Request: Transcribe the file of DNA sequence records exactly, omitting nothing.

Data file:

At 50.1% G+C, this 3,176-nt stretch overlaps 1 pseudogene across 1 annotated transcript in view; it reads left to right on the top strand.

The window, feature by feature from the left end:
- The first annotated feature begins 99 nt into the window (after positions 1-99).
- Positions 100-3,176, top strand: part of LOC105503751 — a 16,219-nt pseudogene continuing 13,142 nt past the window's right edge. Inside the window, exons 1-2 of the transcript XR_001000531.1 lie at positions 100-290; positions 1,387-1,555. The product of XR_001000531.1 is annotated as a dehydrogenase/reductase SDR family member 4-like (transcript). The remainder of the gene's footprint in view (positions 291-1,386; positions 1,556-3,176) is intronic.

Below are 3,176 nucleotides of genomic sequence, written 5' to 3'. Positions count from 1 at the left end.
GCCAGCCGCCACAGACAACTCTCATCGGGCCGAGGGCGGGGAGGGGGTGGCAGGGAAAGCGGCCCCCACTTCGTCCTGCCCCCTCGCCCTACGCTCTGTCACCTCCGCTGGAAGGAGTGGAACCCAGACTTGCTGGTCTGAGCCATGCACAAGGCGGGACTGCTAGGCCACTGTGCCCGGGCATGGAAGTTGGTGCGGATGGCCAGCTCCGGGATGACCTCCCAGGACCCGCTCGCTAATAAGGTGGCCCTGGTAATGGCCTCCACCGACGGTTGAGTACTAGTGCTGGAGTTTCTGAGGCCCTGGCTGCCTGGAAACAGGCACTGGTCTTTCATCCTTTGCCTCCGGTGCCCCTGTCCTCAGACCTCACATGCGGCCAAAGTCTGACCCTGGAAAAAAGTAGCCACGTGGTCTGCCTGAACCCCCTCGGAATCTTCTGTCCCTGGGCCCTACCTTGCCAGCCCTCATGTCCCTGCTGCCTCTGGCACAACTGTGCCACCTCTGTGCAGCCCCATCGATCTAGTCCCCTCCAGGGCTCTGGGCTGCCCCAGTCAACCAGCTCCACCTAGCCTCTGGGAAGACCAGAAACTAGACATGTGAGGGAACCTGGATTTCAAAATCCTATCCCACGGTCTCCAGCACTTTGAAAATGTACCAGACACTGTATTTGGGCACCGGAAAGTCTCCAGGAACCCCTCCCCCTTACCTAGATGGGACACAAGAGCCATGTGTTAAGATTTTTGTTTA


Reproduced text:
At 50.1% G+C, this 3,176-nt stretch overlaps 1 pseudogene across 1 annotated transcript in view; it reads left to right on the top strand.

The window, feature by feature from the left end:
- The first annotated feature begins 99 nt into the window (after positions 1-99).
- Positions 100-3,176, top strand: part of LOC105503751 — a 16,219-nt pseudogene continuing 13,142 nt past the window's right edge. Inside the window, exons 1-2 of the transcript XR_001000531.1 lie at positions 100-290; positions 1,387-1,555. The product of XR_001000531.1 is annotated as a dehydrogenase/reductase SDR family member 4-like (transcript). The remainder of the gene's footprint in view (positions 291-1,386; positions 1,556-3,176) is intronic.

Below are 3,176 nucleotides of genomic sequence, written 5' to 3'. Positions count from 1 at the left end.
GCCAGCCGCCACAGACAACTCTCATCGGGCCGAGGGCGGGGAGGGGGTGGCAGGGAAAGCGGCCCCCACTTCGTCCTGCCCCCTCGCCCTACGCTCTGTCACCTCCGCTGGAAGGAGTGGAACCCAGACTTGCTGGTCTGAGCCATGCACAAGGCGGGACTGCTAGGCCACTGTGCCCGGGCATGGAAGTTGGTGCGGATGGCCAGCTCCGGGATGACCTCCCAGGACCCGCTCGCTAATAAGGTGGCCCTGGTAATGGCCTCCACCGACGGTTGAGTACTAGTGCTGGAGTTTCTGAGGCCCTGGCTGCCTGGAAACAGGCACTGGTCTTTCATCCTTTGCCTCCGGTGCCCCTGTCCTCAGACCTCACATGCGGCCAAAGTCTGACCCTGGAAAAAAGTAGCCACGTGGTCTGCCTGAACCCCCTCGGAATCTTCTGTCCCTGGGCCCTACCTTGCCAGCCCTCATGTCCCTGCTGCCTCTGGCACAACTGTGCCACCTCTGTGCAGCCCCATCGATCTAGTCCCCTCCAGGGCTCTGGGCTGCCCCAGTCAACCAGCTCCACCTAGCCTCTGGGAAGACCAGAAACTAGACATGTGAGGGAACCTGGATTTCAAAATCCTATCCCACGGTCTCCAGCACTTTGAAAATGTACCAGACACTGTATTTGGGCACCGGAAAGTCTCCAGGAACCCCTCCCCCTTACCTAGATGGGACACAAGAGCCATGTGTTAAGATTTTTGTTTA